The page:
May 16, 2015 | By Simon

Although we’ve seen quite the gamut of 3D printers launch off of Kickstarter’s crowdfunding platform, not all of them are wildly unique from existing 3D printers on the market - many utilize existing technologies and are just variations of size and cost.  Alternatively, the popular crowdfunding platform has also been the go-to for some of the most exciting 3d printers as well, including the Form 1 SLA 3D printer from Formlabs and the recent Tiko delta-style 3D printer.

One of the more recent 3D printers that’s sure to knock your socks off - both literally and figuratively - is the Electroloom, which is being billed as “The World’s First 3D Fabric Printer”.  We first heard about Electroloom in 2014 however this is the first time that the company has launched the technology.

 

Inspired by a combination of existing 3D printers, the Maker movement and accessible design, the Electroloom’s creators wanted to put technology in the hands of designers that would allow them to design and manufacturer clothes from scratch. 

The printer - which is starting at $4,500 for the first 10 backers and is currently in a developer stage - is a tool for designing and manufacturing custom 3D fabrics.  The machine omits the need for any thread, needles or sewing in favor of simple CAD skills to design various patterns for the printable garments.   

“Behind the scenes, our technology reduces the traditional textile manufacturing process into a single step,” says Electroloom on their Kickstarter page.  

“Instead of sending raw material through factories where it undergoes numerous processing steps to create a traditional textile, we are able to directly convert raw material to finished good.”

Among other clothing items that can be custom design and manufactured using the Electroloom include skirts, tank tops, beanies and children’s clothing - among others.  

To create the garments, a mold is created of the desired clothing’s final shape.  According to the company, even 2D graphics programs such as Adobe’s Illustrator can be used to create the final design for the molds.  Once the mold has been created, it is placed inside of the 3D printer’s printing chamber.  

To actually create the garment, a unique liquid solution developed by Electroloom is guided onto the mold via an electric field to create a layered nano-fiber structure that eventually becomes a seamless fabric and ultimately, a wearable garment.  The company calls this process Field Guided Fabrication (FBF).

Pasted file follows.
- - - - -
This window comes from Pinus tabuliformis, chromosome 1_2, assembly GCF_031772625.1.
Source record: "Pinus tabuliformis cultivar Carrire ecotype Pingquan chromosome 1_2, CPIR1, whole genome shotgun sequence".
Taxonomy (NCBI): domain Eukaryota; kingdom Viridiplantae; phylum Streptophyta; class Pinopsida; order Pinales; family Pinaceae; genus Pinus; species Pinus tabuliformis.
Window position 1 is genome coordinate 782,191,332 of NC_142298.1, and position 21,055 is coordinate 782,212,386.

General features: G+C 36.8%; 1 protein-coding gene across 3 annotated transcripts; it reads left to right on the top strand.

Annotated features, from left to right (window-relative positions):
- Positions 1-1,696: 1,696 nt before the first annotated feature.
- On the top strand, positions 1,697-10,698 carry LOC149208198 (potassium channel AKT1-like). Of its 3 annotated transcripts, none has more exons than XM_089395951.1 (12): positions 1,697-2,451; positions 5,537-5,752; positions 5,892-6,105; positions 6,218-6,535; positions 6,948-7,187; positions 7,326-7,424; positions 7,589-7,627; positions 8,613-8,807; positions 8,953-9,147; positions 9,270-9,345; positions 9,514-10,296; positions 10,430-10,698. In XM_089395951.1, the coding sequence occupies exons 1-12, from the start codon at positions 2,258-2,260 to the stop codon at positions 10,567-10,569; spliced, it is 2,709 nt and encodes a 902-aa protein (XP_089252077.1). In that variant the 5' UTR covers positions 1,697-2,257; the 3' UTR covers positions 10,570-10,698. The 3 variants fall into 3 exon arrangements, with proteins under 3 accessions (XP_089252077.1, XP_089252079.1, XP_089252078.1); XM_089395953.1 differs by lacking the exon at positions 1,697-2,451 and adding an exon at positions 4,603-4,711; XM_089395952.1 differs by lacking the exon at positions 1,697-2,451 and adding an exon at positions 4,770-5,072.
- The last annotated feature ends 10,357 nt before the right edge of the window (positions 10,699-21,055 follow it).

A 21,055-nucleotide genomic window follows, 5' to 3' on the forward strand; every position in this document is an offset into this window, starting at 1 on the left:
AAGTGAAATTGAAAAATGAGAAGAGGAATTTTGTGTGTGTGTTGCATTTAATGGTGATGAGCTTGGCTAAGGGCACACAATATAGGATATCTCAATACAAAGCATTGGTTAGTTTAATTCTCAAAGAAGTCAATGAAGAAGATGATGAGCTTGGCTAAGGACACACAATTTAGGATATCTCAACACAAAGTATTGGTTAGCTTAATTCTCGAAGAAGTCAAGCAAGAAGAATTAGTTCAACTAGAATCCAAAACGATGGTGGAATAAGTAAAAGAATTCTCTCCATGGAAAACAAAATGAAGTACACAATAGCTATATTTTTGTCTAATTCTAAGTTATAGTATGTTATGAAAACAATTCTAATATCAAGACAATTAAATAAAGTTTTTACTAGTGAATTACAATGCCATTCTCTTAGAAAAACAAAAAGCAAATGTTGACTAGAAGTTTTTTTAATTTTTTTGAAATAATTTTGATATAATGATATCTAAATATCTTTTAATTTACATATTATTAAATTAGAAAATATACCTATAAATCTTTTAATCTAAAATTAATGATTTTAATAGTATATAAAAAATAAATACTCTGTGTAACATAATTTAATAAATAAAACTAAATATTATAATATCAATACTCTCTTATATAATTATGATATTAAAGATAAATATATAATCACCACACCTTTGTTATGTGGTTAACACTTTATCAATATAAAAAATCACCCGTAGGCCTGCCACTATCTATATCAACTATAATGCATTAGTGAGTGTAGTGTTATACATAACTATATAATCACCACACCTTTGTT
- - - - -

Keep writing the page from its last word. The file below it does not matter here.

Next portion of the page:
Currently, the company is working with a custom polyester/cotton blend which is compatible with the stock molds that the Electroloom ships with.  While the company is still in the process of developing other fabric solutions, the existing material solution is compatible with all of the stock molds that ship with the unit and any DIY molds that are made by the user.  

According to the company, this is just the beginning and they have lots of projects in the pipeline for the near future of Electroom and their Field Guided Fabrication technology - including the ability to create multi-colored garments with a single click.

The team has turned to Kickstarter to help raise $50,000 to bring their technology to market.  With 30 days to go, the company has already raised over $13,000 of that $50,000.    

“This is a new technology that has a considerable amount of development in its future,” added the company.

“Ultimately, this campaign is all about building relationships. We're here to support you--from helping with bugs, to providing design help, to even manufacturing and shipping you molds if you are unable to create them yourselves. We're excited to engage with you, and to help you be as creative as possible.”

Those who are interested in finding out more or even purchasing their very own Electroloom can head over to the company’s Kickstarter page.

 

 

 

Posted in 3D Printers

 

Maybe you also like:


   


AMnerd wrote at 5/18/2015 10:16:40 AM:

So how do they produce the mold? I'm not saying that liquid textiles are not innovative but 3d printing they are not

Michelle Warin wrote at 5/18/2015 3:05:01 AM:

Very exciting information!! I have a BS degree in Apparel Design & Textile Science From Iowa State University, graduated in 1992, yep just aged myself. I have experience in the area of garment construction and in working with a vast array of textiles. Watching your video took me back to the days of being in ISU's Textile Testing Laboratory. if you are interested in continuing a conversation regarding garment construction properties that could interface with 3D construction and printing, I might be of some assistance. Feel free to contact me via email or telephone. Best Regards, Michelle Warin mwdesigns@iowatelecom.net 641.780.7888



Leave a comment:

Your Name:

 


Subscribe us to

3ders.org Feeds 3ders.org twitter 3ders.org facebook   

About 3Ders.org

3Ders.org provides the latest news about 3D printing technology and 3D printers. We are now five years old and have around 1.5 million unique visitors per month.

News Archive